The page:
Trying to replicate Wal-Mart's model of determining margins, the country's largest retailer recently decided to demand 5 per cent higher margins from FMCG companies for its Big Bazaar and Food Bazaar outlets.
Considering modern trade still comprises a fraction of FMCG sales, some of the players have been opposing the move while others see it as an opportunity to get better service with assured volumes, resulting in a win-win situation for both.
Justifying the move to hike margins, Damodar Mall, President, Food Bazaar, Pantaloon Retail, claims, "The FMCG companies have been enjoying higher profit margins in the modern trade format since we are giving them benefits accruing to their brands. But our cash expenses are not being met. All this time, the trade margins were lower and realising the consumption patterns of tomorrow, we have decided to hike our margins from FMCG players." Considering Mall himself has moved from Hindustan Lever, he should be equipped to pass judgement on the terms of trade imposed by both the parties involved.
Pantaloon, the largest retailer in the country, reportedly has asked 20-odd FMCG players, including HLL, Procter & Gamble, Marico, Colgate Palmolive and CavinKare, to immediately hike the retail margins by 5 per cent or face the consequences of their products being debarred from its stores.
Not wanting to be equated to kirana stores by earning the same margins, Pantaloon's move is seen as a growing trend in which modern retail brands are calling the shots instead of the companies which are supplying to them. The roles have been reversed from the days the brands were perceived to be stronger than the kirana stores and they were almost bullied into accepting stipulated margins.
Observes Arvind Singhal, Managing Director, KSA Technopak: "While a retailer is justified in commanding higher margins since the operating costs are higher, FMCG players have all this time been commanding higher margins than their counterparts abroad. The fragmented nature of the retail distribution network does not exist in other parts of the world where brands have conceded to part with higher margins to retailers. Not that all the FMCG retailers are doing it willingly, but most of them realise they cannot do without the shelf space given by such retailers. In India, this is beginning to happen and retailers have begun to flex their muscles and get stronger. At the same time, the share of traditional trade is still much higher today and companies such as ITC and HLL still have a small percentage of their turnover coming from modern trade."
Pantaloon has gone ahead and signed deals with eight FMCG companies which include the likes of Amul, Rasna and Nirma. Assuring such companies more business, Pantaloon recently signed Memoranda of Understanding (MOUs) at a two-day vendor fair in Ahmedabad. For instance, the deal with Amul would mean Pantaloon Retail would generate business of over Rs 50 crore against the current Rs 15 crore - Rs 20 crore.
Even regional players such as Ankur Salts, Bharat Vijay Mills and Jindal Worldwide have struck alliances with Pantaloon to make the most of the hiked margins. After Ahmedabad, Pantaloon expects to strike similar deals in Delhi, Kolkata and Bangalore.
In fact, the companies which have signed the MOUs see it as a strategic fit. Piruz Khambatta, Chairman, Rasna, says, "It is a matter of give and take. As long as they take and give something in return in terms of shelf space and visibility, we don't mind. Margin increase is going to happen and store brands are getting powerful. Nobody is really getting stronger as both are likely to gain."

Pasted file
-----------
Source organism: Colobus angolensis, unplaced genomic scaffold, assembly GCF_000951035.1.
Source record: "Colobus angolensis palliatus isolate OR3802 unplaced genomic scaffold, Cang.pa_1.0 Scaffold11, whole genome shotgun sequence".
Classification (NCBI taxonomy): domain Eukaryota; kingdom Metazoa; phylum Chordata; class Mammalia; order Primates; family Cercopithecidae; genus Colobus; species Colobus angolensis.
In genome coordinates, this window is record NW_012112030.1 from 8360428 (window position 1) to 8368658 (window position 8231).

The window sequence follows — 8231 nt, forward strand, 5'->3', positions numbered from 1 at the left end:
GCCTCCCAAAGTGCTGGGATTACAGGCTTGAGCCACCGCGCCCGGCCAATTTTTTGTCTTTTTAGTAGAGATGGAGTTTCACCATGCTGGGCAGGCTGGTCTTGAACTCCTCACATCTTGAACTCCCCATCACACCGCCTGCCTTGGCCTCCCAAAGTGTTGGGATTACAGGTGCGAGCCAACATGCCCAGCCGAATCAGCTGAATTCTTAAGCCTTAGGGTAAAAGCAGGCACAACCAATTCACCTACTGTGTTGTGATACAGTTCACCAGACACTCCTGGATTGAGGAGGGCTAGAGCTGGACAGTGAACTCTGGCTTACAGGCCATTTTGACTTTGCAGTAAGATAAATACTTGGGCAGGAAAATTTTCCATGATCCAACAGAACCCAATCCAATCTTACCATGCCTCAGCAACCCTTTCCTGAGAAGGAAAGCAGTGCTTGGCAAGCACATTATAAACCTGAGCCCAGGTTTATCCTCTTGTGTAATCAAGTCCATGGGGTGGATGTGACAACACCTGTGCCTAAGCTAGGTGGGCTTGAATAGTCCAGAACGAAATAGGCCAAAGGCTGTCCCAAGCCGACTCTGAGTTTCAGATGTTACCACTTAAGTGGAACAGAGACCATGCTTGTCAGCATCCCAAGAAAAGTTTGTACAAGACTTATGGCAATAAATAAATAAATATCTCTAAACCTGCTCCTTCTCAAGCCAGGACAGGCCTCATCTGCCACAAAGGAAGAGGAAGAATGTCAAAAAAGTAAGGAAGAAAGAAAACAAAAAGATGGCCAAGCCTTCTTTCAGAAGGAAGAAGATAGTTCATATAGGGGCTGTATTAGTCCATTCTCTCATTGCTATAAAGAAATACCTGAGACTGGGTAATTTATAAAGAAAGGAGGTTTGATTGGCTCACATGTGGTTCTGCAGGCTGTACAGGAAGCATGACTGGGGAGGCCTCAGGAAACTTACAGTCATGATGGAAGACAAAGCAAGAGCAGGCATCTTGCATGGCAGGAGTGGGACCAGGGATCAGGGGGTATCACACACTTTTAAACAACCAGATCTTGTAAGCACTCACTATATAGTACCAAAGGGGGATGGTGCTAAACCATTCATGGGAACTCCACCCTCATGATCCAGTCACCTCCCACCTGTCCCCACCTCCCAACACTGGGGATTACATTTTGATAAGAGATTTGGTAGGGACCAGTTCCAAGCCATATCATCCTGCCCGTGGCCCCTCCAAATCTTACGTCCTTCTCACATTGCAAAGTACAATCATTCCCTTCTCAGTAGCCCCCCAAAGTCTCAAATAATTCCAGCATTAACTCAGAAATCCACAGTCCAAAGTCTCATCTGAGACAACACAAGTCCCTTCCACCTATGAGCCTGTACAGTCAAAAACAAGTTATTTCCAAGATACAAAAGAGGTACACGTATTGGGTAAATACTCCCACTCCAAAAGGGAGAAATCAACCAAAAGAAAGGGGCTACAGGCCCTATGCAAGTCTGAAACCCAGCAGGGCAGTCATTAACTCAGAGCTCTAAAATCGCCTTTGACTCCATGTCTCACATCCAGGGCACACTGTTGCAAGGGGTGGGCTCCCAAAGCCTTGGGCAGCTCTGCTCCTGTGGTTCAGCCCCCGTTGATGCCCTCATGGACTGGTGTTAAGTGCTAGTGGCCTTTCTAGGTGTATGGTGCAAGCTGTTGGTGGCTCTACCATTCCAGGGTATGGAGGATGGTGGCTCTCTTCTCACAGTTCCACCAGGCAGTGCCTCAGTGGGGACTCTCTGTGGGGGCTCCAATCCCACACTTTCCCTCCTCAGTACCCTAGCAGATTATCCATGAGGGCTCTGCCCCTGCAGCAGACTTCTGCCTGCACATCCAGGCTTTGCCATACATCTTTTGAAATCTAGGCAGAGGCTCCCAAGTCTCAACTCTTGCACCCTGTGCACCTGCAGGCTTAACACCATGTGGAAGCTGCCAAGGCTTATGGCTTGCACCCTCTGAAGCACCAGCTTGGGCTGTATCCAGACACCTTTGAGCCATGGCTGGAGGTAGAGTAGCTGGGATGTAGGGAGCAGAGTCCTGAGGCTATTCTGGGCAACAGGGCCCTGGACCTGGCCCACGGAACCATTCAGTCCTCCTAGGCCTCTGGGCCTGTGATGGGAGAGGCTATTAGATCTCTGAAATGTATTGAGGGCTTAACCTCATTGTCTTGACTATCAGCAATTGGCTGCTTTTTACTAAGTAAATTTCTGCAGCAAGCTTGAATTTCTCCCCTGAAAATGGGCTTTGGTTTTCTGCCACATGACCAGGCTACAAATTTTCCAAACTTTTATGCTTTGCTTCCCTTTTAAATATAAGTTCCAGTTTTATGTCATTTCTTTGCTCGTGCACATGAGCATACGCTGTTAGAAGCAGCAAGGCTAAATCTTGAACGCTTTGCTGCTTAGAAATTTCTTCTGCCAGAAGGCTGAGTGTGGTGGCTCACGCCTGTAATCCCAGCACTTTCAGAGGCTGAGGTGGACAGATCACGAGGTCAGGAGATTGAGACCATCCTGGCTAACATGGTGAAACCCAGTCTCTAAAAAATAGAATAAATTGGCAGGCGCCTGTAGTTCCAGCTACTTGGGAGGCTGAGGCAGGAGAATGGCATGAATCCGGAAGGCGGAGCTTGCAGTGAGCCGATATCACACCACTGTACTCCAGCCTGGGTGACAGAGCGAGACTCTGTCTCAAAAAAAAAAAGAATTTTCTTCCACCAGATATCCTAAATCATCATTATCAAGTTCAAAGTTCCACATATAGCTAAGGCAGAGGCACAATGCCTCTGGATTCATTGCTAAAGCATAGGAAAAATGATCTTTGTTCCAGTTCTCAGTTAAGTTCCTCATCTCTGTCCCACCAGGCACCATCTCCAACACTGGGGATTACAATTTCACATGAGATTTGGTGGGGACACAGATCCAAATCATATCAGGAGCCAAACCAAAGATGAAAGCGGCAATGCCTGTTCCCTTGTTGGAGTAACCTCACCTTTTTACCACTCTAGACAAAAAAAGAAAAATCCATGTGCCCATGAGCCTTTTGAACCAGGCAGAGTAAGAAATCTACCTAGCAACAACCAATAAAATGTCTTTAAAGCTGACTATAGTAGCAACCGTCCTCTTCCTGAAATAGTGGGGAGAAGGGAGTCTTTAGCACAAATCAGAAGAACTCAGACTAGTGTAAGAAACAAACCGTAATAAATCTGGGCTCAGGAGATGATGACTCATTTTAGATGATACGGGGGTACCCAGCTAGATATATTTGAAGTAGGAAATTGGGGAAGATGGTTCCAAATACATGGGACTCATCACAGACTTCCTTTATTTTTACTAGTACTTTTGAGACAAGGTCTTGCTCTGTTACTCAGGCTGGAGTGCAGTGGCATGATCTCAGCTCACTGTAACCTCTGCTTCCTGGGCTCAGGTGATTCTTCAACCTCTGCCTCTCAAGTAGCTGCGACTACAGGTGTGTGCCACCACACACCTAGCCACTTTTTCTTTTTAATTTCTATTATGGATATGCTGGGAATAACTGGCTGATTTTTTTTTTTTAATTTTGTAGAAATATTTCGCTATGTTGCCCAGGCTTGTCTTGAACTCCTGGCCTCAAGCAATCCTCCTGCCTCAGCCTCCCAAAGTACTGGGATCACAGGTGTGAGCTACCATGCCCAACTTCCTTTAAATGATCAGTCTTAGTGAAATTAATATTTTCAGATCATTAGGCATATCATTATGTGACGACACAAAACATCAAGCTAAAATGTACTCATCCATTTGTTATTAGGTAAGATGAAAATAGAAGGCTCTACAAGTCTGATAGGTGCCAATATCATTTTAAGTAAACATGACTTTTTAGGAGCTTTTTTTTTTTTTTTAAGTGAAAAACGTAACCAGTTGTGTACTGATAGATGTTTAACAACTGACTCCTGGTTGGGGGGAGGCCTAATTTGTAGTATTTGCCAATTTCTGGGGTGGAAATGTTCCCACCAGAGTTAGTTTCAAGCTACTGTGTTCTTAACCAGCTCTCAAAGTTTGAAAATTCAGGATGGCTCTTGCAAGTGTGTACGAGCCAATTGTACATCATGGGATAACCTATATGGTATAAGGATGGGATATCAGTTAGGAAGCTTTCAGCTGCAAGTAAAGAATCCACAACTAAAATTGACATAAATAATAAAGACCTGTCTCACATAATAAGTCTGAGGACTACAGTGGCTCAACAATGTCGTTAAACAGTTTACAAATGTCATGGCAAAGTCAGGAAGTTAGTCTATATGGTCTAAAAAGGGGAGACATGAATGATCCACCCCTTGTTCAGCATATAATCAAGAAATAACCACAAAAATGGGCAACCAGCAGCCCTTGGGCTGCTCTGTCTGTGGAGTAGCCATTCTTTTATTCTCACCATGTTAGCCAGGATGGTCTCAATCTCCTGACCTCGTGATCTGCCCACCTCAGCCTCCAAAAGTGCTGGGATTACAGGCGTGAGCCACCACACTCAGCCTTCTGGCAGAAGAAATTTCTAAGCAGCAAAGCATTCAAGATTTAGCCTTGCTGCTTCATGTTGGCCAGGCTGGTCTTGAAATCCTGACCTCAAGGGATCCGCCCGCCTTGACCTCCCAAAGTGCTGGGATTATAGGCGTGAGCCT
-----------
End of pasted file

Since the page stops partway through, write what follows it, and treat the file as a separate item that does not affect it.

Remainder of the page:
Adds Sunil Duggal, CEO, Dabur, "We are open to negotiations. Modern day retailers have the right to enhance their margins. As long as it is a win-win situation for both the parties we don't mind the higher margins."
Certain FMCG companies have been finding it difficult to accept the new terms of trade. Claims an official at HLL, "If such retailers are assuring us a fixed sum of business, maybe we will consider these raised margins. At the same time, they should realise that they cannot do without our brands and we still have some amount of bargaining power."
Officials at other FMCG companies are not welcoming this new move either. "It's still premature to ask for increased margins. They still do not have significant scale to get the volumes that we are looking for," claims an FMCG player.
Pantaloon is also upping the ante by deciding not to stock GlaxoSmithKline's brands following the company's refusal to accept the new margins. Officials at GSK, however, did not divulge the exact outcome of this move. According to GSK officials, "Commercial discussions between two organisations are confidential business and GSK is therefore unable to provide any further information in this regard. However, GSK always has and continues to strive for a win-win relationship with all its business partners."
The fact that Pantaloon has decided to make public its decision to hike margins is in itself a surprising move.
As KSA's Singhal adds, "No retailer actually makes public announcements of its commercial terms of trade. It is surprising in Pantaloon's case. For most retailers, such negotiations are done on the side in a variety of ways with different FMCG companies. In fact, such deals are generally not divulged since there are no benchmarks. In fact, all buyers continue to strike such deals on a daily basis."
Says Neeti Chopra, Marketing Head, Trent Ltd, "There is an ongoing dialogue in such cases and no one makes such cases public. It is good for both — when you get good margins, it is possible to pass them on to the consumers who get better value. There is a symbiotic relationship in most cases where the margins of the players are offset with increasing volumes through the sales from such retailers. At the moment, such margin deals are done on a case-to-case basis but eventually it will become a norm with the retailers."